Happy Thanksgiving, everybody! It’s been several months since I last posted here at The Bread Line, but this morning I felt the urge to write here again.

While this blog has been dormant (other than the ever-changing Twitter feed on the right side of the website), my other blog, The Midwest League Traveler, has been going strong. That where I chronicled my summer journey to the 16 Midwest League (Class A minor-league baseball) ballparks and continue to write about baseball-related topics. I’m in the process of writing a book about the ballparks and my experiences visiting them. My plan is to publish the book by the start of the next baseball season, and most nights I’m staying up late to work on it. If you haven’t done so already, I hope you will check out my work at The Midwest League Traveler and if you use Twitter, follow me at @MWLtraveler in addition to @thebreadline.

That brings me to what I’m thankful for this year. In addition to the usual stuff — you know what kind of stuff I mean — I am thankful for the opportunity to be pursuing my dream of writing a book and, in doing so, being able to combine my loves of baseball, road trips and writing. I’m thankful for all the support I’ve gotten from family, friends and even some strangers (people I hear from through the blog or Twitter, or whom I met at ballparks this year), but I’m especially thankful for the unwavering support of my wife, without whom my book project wouldn’t be happening.

Thanks for checking in at The Bread Line. While I rarely post here anymore because of my commitment to finishing my book and pushing it through my other blog and social media, I am glad you stopped here and read this.

Now it’s time to enjoy a turkey day cup of coffee. Have a happy and safe holiday, everyone.


As I noted in a post yesterday, today is the 5th anniversary of when then-Gov. Mitt Romney signed a universal healthcare bill into law for Massachusetts. But that’s not the only — or even the most important — anniversary of significance to be marked today.

Of course, the most significant is the 150th anniversary of the start of the Civil War. I began to commemorate the day this morning by dusting off my Guns N’ Roses Use Your Illusion II CD and playing it, beginning with the first track, “Civil War.” Then my wife and I hiked at Starved Rock State Park, where there weren’t many people today, giving us the opportunity to truly appreciate the solitude of nature and, at one point, reflect on how far we’ve come as a society since the Civil War — and even since the 100th anniversary 50 years ago.

You don’t need me to explain all that, but I do wish to take this time to mention a few Civil War-related books I’ve read or that are on my to-read list: Jay Winik’s “April 1865: The Month That Saved America” (about the final days of the Civil War and its immediate aftermath); James L. Swanson’s “Manhunt: The 12-Day Chase for Lincoln’s Killer” and “Bloody Crimes: The Chase for Jefferson Davis and the Death Pageant for Lincoln’s Corpse”; David O. Stewart’s “Impeached: The Trial of President Andrew Johnson and the Fight for Lincoln’s Legacy”; Doris Kearns Goodwin’s “Team of Rivals: The Political Genius of Abraham Lincoln”; and George B. Kirsch’s “Baseball in Blue and Gray: The National Pastime During the Civil War.”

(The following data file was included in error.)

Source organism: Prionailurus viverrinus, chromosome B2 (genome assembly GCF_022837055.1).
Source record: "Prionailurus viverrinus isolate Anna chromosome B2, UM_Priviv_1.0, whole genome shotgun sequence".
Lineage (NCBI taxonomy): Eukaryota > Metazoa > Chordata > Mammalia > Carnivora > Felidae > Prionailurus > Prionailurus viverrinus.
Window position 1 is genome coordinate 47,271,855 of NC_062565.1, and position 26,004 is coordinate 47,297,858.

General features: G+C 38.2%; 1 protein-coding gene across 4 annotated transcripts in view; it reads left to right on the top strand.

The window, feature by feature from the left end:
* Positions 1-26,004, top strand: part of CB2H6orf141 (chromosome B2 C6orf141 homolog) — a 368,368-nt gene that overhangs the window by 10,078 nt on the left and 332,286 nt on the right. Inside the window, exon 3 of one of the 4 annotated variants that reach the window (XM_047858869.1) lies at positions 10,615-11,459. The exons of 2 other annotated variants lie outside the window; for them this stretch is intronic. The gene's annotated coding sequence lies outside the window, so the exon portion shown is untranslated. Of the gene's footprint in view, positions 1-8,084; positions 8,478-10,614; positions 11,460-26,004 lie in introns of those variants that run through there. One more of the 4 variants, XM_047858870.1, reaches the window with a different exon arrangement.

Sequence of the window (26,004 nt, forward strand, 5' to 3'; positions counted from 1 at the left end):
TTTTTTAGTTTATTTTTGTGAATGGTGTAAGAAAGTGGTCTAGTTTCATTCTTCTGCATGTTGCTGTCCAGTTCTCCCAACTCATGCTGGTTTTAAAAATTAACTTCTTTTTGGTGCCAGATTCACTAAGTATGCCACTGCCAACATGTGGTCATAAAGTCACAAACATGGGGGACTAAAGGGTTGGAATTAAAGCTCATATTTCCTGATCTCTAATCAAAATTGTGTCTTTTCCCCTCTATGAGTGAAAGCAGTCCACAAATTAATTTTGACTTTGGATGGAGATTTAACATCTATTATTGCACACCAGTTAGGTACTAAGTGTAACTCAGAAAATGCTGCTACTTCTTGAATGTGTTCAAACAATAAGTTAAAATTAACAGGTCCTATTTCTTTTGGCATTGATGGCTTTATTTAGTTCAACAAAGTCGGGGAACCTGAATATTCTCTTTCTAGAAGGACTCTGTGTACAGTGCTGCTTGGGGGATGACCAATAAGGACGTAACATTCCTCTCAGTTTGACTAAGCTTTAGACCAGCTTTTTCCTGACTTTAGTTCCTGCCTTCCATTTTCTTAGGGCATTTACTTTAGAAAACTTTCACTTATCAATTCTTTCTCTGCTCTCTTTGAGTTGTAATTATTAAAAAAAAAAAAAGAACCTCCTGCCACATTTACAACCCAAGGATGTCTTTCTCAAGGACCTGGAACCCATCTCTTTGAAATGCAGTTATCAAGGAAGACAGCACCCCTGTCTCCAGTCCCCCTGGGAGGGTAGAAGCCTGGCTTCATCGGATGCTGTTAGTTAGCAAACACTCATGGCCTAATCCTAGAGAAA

If anyone has suggestions to add to my reading list, I’d love to hear them. Also, if you have any Civil War sites you recommend I visit between northern Illinois and Atlanta, Ga., during a road trip planned for later this year, I’d love to hear those, too.

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Today is also the 50th anniversary of the first manned space flight (by Soviet cosmonaut Yuri Gagarin) and the 30th anniversary of the American space shuttle program’s first flight. NASA celebrated by not giving one of the retiring space shuttles to Chicago’s Adler Planetarium — but at least the planetarium will get the flight simulator used by astronauts during their space training.

The four space shuttles were assigned to the Smithsonian’s National Air and Space Museum near Washington, D.C.; the Kennedy Space Center Visitor Complex near Orlando, Fla.; the California Science Center in Los Angeles; and the Intrepid Sea, Air & Space Museum in New York.

I’ll also be visiting the Kennedy Space Center during my aforementioned road trip planned for later this year. Suggested stops in the TOM (Tampa-Orlando-Miami) triangle are welcome, too. (Baseball games and Everglades National Park are already on the agenda.)

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Finally, today is the 1-year anniversary of when the Chicago Cubs front office started its official Twitter feed, @CubsInsider. This isn’t very notable, except to illustrate a point.

Lately I’ve noticed a few people in my Twitter timeline mention that they’ve been on Twitter for a year now. I’m glad they’ve been on Twitter that long, but I’m not sure why they think the anniversary is a big deal. I’ve used Twitter since early 2009 — proudly ahead of the curve with this form of social media — but I don’t know what day I tweeted for the first time. Nevertheless, if you’re on Twitter and don’t already follow me, I hope you will change that! I’m @thebreadline.